They’re seriously citing laws made up by science fiction writers? I wonder if there are Roddenberry laws? What about L. Ron Hubbard’s laws of Dianetics*? Even more hilarious, apparently Burnham and Pike can see no way of dealing with luddites on their terms, so they bring Owosekun (Oyin Oladejo), who grew up in a luddite community, but she does nothing to help them in any way. What was the point of having her along if Burnham was already the pre-ordained hero of this (and every) mission?

This is the problem with having one lead rather than working together in an ensemble. Every character wandering throughout this series is designed to make Burnham look brilliant. Burnham, Pike, and Owosekun beam down and investigate the source of the signal. They note that the colony’s religion seems to be an amalgamation of every Earth religion, as well as incorporating elements of the “red angel,” with whom they had run-ins a long time ago before their power went out. This is interesting, but we don’t get enough of it.

The people of this planet learned to survive without electricity or any kind of energy source. No one seems to make the connection to religion; that perhaps it was their faith that kept them alive. Burnham even seems to believe that “rationality” is the opposite of religion. Oh, but what if rationality is a religion in itself? Ever thought of that? One of the colony’s citizens, a devout man named Jacob (Andrew Moodie), tells Pike he has a visual record of the “red angel,” but the transmitter needs a power source to function.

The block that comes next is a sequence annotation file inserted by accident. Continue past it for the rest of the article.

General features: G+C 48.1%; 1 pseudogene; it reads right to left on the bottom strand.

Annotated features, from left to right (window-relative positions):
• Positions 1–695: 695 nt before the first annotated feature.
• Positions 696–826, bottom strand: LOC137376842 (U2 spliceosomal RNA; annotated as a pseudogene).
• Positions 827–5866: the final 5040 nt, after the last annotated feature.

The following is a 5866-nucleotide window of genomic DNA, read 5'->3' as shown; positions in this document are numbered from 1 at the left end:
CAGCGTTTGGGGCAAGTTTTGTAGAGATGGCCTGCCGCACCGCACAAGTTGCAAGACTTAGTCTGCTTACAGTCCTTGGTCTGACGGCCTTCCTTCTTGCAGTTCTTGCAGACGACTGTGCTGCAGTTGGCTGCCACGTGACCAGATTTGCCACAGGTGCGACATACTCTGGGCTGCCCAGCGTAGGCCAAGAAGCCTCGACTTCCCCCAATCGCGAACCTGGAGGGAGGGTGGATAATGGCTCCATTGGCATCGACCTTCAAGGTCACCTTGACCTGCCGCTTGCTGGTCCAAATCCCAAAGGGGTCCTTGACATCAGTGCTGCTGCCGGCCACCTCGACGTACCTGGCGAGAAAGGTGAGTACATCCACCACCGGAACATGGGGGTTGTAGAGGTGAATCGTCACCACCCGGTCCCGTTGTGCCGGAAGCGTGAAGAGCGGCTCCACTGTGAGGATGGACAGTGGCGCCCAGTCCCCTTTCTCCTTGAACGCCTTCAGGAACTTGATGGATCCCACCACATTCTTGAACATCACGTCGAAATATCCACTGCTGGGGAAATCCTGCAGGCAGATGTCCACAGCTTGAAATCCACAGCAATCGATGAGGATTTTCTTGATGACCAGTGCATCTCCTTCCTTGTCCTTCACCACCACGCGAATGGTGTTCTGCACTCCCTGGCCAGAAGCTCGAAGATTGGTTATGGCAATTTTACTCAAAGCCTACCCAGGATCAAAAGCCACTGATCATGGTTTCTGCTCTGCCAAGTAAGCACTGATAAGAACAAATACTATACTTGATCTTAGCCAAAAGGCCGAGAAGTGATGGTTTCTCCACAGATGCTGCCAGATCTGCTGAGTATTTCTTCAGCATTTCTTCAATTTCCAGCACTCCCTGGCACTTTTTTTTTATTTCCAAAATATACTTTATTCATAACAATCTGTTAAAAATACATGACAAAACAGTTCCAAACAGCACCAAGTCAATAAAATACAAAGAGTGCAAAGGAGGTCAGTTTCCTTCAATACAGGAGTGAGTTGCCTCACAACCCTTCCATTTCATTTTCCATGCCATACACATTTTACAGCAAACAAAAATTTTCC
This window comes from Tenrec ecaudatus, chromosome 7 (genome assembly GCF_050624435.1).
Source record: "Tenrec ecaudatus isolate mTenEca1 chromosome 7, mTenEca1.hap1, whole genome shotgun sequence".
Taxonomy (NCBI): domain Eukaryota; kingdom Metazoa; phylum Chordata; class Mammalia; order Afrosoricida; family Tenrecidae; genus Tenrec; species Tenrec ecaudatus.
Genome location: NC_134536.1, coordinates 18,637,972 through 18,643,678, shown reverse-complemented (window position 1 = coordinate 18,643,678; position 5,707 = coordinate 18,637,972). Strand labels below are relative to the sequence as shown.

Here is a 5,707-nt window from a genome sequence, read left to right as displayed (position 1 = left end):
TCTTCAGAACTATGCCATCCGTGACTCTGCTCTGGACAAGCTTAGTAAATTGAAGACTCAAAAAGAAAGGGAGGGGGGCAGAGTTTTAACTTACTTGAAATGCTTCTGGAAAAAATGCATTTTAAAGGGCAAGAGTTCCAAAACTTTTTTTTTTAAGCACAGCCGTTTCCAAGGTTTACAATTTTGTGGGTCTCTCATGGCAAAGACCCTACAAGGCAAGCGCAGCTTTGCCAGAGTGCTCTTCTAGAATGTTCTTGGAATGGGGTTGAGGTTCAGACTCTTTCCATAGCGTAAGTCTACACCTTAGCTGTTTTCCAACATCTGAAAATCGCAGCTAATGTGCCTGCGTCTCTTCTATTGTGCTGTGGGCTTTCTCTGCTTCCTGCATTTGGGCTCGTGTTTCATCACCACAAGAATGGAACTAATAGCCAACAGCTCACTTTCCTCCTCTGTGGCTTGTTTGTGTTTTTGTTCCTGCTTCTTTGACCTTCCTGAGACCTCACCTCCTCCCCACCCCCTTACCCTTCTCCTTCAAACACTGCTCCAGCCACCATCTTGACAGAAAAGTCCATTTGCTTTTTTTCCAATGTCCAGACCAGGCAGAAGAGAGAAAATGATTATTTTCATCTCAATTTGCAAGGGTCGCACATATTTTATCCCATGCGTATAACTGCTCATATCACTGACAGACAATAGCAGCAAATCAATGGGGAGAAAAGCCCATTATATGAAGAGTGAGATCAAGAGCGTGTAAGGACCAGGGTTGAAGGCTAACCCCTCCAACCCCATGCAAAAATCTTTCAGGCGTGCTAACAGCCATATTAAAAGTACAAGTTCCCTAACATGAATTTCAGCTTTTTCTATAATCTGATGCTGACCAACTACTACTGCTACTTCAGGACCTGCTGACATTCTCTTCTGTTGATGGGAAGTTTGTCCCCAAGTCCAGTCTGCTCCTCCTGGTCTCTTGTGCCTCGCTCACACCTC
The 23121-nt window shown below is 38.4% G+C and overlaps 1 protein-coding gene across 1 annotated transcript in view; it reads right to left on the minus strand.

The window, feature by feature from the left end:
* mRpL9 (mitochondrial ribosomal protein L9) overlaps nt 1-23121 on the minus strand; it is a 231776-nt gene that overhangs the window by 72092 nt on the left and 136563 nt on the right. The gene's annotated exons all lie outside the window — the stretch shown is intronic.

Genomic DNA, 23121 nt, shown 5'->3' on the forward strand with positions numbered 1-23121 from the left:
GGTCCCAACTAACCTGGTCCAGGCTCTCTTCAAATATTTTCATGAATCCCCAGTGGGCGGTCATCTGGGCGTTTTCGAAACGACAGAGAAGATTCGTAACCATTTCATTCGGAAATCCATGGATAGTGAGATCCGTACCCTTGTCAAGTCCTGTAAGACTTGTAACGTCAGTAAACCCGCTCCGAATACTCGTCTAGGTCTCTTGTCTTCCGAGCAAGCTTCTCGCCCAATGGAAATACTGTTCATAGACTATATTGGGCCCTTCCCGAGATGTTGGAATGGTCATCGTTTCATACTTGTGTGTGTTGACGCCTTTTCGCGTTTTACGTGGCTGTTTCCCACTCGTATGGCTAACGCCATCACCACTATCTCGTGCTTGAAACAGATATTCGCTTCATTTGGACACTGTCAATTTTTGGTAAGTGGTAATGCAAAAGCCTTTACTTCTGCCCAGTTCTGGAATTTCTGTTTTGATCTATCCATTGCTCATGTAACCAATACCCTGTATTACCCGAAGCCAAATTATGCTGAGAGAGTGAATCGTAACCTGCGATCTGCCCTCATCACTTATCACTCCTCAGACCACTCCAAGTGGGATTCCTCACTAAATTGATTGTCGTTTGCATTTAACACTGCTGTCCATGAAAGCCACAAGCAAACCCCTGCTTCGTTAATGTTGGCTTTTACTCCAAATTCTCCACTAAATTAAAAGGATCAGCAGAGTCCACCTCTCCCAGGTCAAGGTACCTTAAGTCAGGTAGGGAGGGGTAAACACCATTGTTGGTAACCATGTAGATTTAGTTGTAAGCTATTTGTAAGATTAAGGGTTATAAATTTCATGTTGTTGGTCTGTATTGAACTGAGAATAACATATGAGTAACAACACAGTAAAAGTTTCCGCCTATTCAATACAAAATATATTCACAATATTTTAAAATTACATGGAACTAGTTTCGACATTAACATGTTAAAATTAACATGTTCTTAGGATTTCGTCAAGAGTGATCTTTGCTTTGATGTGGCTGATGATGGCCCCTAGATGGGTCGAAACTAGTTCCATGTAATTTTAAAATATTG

Jacob somehow gets it into his head that Pike and his companions are god-like and he fires a phaser at him, wounding him. This is where I thought of “Who Watches The Watchers.” Later, when the landing party escaps and Jacob sees them dematerialize, the scene is reminiscent of the Sages in “False Profits” beaming away as a prophecy had predicted. Pike had previously made a big deal of not interfering with the planet’s pre-warp culture, but he trades a long-lasting power cell for the transmitter (located inside a camera mounted on a helmet).

This one power cell brings electrical power back to the colony. In the episode’s coda, we get a little bit of John Carpenter’s Prince of Darkness with a video recording showing the “red angel” standing in a church doorway, and all the soldiers being attacked by it before the video goes dead. It’s interesting how the writers think combining elements of things they’ve seen before into one package is somehow original. Oh, and for some reason, Tilly is visited by the grown-up ghost of a friend (played by the incredibly annoying Bahia Watson) she once had who died five years previous. Huh?

“New Eden” was directed by Jonathan Frakes, which probably explains why it holds together better than most Discovery episodes, but very little time is spent on the more intriguing aspects of the planet and its people, as well as their curious acceptance of all religions. Are they supposed to be superior to humans of my time because they’ve managed to put aside their ideological differences? How did they reconcile the violence of Earth that was due in large part to religion? These are questions the writers refuse to answer. I’d love to know why.

*Any sufficiently advanced technology would be “indistinguishable from magic”.
**No fat chicks. Tilly is pushing it on this one.
***No personal checks!